Before Judges Baime, A.a. Rodr¡guez and Kimmelman.
The opinion of the court was delivered by: The opinion of the court was delivered by Baime, P.j.a.d.
 Argued October 7, 1998
On appeal from Superior Court of New Jersey, Law Division, Union County. Neil J. Dworkin argued the cause for appellant Board of Adjustment of Township of Springfield.
This appeal presents novel questions concerning the nature of rights that inhere in the grant of a use variance. The subject property is "split-zoned," the front portion located in a commercial zone and the rear portion located in a residential zone. In 1956, the Springfield Board of Adjustment (Board) granted a variance permitting Sak's Fifth Avenue to use the rear portion of the property for a parking lot accessory to its planned retail store. Several years later, the Board granted another variance allowing Sak's to extend the structure of its store into the residential zone. Stop & Shop Supermarket Company subsequently purchased the property and filed an application with the Board to operate a supermarket, relying on the variances granted previously to Sak's. Following a series of hearings, the Board denied Stop & Shop's application, finding that the proposed use of the property was not substantially similar or essentially duplicative of the use for which the variances were originally granted. The Board thus concluded that Stop & Shop was obliged to file a new application for a use variance. The Law Division overruled the Board, holding that the effect of the prior variances was to allow Stop & Shop to use the property for any purpose permitted in a commercial zone by the Township's zoning ordinance. We reverse. We hold that a use created by a variance may not be expanded or substantially changed without further application to the board of adjustment.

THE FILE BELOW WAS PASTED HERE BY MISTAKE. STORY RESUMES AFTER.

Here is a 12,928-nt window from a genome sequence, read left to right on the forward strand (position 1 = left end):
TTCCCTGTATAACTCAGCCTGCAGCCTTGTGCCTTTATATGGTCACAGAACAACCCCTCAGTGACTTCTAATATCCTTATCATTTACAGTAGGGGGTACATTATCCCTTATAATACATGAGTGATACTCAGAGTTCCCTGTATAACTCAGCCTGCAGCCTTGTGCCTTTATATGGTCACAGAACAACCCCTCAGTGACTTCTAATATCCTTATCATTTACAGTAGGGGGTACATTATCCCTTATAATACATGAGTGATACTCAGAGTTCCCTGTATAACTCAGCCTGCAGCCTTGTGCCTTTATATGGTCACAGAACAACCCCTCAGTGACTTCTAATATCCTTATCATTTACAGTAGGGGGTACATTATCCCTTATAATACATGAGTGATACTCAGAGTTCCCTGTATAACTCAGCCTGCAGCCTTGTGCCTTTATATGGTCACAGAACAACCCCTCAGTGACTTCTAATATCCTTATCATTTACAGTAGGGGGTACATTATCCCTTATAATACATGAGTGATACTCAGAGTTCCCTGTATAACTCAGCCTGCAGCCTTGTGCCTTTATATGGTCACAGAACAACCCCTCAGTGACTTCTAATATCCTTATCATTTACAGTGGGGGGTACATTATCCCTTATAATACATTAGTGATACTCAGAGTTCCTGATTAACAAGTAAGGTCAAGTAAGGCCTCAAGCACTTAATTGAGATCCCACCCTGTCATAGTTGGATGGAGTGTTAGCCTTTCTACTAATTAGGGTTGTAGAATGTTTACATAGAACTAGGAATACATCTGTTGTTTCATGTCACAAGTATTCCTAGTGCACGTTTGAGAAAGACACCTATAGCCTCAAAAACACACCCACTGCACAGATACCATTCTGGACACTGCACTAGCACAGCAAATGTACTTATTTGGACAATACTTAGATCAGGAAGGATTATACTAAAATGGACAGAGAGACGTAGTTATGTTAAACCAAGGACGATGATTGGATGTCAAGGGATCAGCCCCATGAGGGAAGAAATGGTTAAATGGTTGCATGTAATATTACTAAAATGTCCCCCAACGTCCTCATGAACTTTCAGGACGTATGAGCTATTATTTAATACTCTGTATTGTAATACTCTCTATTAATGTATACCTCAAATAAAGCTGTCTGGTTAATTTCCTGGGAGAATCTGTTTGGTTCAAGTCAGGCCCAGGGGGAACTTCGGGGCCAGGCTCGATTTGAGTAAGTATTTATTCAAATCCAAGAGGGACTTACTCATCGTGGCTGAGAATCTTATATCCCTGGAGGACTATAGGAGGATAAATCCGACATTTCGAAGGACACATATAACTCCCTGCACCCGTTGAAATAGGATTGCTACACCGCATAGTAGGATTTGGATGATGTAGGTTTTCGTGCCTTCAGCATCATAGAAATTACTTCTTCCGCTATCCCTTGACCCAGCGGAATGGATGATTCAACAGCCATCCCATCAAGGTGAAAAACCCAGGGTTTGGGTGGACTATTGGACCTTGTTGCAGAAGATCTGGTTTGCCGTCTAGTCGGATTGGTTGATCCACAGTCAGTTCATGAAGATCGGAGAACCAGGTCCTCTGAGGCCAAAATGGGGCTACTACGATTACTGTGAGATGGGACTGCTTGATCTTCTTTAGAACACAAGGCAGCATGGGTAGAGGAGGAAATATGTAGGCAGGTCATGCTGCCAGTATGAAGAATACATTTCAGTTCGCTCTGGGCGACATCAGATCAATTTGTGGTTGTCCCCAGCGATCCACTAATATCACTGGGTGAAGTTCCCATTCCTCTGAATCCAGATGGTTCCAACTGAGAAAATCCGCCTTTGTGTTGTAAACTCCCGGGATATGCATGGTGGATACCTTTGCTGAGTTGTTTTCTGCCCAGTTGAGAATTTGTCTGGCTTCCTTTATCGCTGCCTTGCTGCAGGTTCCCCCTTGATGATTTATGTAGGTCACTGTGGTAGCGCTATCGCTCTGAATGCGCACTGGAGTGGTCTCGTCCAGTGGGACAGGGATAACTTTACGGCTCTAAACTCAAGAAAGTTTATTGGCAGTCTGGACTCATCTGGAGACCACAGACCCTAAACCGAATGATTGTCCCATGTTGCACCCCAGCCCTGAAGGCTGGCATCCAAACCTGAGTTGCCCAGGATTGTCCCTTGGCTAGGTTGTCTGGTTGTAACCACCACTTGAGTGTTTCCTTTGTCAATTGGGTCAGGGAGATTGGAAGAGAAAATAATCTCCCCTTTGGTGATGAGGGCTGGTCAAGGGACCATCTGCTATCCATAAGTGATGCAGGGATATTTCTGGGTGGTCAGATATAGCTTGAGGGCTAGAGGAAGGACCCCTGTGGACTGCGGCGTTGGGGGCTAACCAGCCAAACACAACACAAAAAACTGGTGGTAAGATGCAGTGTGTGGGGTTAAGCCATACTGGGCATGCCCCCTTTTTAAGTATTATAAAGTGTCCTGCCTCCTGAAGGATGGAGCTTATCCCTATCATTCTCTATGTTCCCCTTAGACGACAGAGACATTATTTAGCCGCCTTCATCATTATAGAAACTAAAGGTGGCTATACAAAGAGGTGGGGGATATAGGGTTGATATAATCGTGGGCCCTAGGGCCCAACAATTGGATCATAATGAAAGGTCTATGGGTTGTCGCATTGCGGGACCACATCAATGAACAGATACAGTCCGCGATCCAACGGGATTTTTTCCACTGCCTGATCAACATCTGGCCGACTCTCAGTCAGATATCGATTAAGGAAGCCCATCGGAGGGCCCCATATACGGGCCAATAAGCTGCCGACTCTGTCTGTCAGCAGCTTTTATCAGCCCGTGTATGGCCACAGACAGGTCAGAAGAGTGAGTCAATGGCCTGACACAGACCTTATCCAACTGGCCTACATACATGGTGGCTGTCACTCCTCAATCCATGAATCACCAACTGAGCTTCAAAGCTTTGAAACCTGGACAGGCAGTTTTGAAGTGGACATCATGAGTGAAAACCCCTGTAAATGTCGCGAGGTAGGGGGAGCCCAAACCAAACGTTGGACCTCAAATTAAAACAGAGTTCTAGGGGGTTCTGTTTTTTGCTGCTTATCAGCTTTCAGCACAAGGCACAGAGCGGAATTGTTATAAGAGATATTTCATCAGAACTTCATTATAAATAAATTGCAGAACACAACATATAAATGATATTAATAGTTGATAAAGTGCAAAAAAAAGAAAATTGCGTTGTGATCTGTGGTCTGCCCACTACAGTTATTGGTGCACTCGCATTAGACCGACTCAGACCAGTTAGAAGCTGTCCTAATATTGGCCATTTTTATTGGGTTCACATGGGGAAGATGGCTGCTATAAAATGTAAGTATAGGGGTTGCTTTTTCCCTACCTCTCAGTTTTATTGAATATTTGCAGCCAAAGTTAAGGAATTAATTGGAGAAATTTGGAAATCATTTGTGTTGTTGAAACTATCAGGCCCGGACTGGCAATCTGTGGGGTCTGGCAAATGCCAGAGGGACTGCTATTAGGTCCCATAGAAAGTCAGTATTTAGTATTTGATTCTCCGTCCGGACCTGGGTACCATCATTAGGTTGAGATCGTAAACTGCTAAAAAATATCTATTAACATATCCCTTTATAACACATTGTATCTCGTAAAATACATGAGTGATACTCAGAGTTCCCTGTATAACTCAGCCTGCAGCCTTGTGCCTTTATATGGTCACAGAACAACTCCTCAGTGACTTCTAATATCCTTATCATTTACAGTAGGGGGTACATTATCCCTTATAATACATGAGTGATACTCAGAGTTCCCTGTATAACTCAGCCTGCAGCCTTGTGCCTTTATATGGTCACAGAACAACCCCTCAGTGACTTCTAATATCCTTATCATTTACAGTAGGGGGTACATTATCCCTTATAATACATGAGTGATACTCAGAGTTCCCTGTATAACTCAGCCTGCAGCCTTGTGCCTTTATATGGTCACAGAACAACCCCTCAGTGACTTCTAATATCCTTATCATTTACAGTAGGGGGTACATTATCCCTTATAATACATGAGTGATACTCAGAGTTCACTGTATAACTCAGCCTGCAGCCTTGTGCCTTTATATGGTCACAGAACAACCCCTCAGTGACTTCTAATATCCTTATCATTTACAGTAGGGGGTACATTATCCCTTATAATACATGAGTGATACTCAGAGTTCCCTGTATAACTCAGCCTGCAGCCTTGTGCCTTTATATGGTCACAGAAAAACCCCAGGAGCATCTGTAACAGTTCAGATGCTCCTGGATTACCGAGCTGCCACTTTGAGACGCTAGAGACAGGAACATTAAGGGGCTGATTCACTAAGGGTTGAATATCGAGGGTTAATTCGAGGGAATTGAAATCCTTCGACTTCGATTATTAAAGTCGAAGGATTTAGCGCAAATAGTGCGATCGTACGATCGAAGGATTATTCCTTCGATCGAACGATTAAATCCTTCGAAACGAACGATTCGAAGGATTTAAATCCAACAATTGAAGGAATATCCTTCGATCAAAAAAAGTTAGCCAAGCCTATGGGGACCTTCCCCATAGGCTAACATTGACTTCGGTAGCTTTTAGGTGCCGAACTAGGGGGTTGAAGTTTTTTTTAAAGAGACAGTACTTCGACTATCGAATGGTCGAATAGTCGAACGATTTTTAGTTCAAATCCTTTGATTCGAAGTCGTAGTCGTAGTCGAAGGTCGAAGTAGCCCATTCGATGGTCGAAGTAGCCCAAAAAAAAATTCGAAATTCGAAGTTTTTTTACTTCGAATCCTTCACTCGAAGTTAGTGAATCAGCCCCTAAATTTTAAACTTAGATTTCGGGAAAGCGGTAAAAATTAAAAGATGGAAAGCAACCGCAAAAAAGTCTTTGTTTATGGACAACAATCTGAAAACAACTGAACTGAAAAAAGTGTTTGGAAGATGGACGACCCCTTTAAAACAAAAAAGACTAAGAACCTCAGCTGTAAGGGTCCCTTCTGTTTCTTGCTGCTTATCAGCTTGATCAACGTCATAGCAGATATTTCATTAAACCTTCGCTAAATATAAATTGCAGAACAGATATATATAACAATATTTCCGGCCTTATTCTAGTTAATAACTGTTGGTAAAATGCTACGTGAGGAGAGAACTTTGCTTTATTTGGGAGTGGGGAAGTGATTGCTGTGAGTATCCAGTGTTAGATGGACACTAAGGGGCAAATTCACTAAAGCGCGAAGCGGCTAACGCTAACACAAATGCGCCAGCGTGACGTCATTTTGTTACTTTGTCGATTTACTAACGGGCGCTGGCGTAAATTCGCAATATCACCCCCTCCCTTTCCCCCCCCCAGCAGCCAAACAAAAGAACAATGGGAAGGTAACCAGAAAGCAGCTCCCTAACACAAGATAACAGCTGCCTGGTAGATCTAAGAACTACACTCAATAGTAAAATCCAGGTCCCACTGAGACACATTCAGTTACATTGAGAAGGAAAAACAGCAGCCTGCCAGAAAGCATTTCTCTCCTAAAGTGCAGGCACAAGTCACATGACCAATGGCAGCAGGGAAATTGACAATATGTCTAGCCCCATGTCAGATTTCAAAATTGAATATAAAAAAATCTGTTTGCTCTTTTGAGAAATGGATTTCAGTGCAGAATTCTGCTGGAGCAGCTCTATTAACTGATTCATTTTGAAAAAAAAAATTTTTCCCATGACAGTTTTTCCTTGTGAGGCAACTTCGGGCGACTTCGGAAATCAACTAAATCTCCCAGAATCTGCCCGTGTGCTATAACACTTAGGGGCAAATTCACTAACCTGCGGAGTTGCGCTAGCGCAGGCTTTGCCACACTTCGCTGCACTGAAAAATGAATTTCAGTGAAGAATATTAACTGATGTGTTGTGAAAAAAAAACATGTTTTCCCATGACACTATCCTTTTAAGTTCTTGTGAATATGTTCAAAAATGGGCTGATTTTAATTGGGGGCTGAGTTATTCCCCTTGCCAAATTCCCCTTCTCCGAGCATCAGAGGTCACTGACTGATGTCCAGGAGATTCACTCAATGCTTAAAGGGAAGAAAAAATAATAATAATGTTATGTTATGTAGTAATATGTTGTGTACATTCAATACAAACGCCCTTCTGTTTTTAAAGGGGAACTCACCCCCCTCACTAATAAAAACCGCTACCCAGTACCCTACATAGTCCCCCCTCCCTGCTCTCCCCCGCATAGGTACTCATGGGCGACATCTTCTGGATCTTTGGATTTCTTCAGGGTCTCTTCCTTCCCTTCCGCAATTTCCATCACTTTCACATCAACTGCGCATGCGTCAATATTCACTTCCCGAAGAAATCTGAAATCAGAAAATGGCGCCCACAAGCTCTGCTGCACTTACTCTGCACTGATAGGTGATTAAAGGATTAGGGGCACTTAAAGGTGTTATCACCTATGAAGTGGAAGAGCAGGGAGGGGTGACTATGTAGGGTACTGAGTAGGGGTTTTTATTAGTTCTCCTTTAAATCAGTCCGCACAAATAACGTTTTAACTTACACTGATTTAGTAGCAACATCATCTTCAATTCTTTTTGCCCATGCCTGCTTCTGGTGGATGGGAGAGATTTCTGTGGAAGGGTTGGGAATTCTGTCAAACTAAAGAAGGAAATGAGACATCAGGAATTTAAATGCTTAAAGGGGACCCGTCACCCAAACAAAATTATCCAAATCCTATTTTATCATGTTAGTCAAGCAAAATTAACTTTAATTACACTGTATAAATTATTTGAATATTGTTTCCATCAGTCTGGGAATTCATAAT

The facts are not in dispute and are essentially a matter of public record. The property is located on Millburn Avenue straddling the Millburn-Springfield border. The bulk of the property is situated in Springfield. Under the Springfield ordinance, the front of the property is zoned commercial and the uses permitted include "[t]he sale of goods for . . . consumption off the premises . . . intended to meet direct consumer food, clothing, furnishing, recreational or other needs . . . ." The rear of the property is zoned single family residential.
In 1956 Sak's applied for a variance to permit the rear portion of the property to be used for off-street parking. In granting the variance, the Springfield Board found that the rear portion of the property did not "practically lend [itself to] the construction of houses." The Board concluded that "integrated development" of the land required use of the rear portion for a parking lot which would ease "traffic flow into the abutting residential areas" and alleviate traffic congestion.
In 1968, Sak's applied for a use variance to extend the rear portion of its department store building into the residential zone. The Springfield Board again granted Sak's application, finding that the department store "provide[d] shopping of a quality not otherwise available in the community." The Board further determined that extension of the building into the residential zone would not impair the value or use of the surrounding areas. Years later, Saks abandoned its department store operation at that location.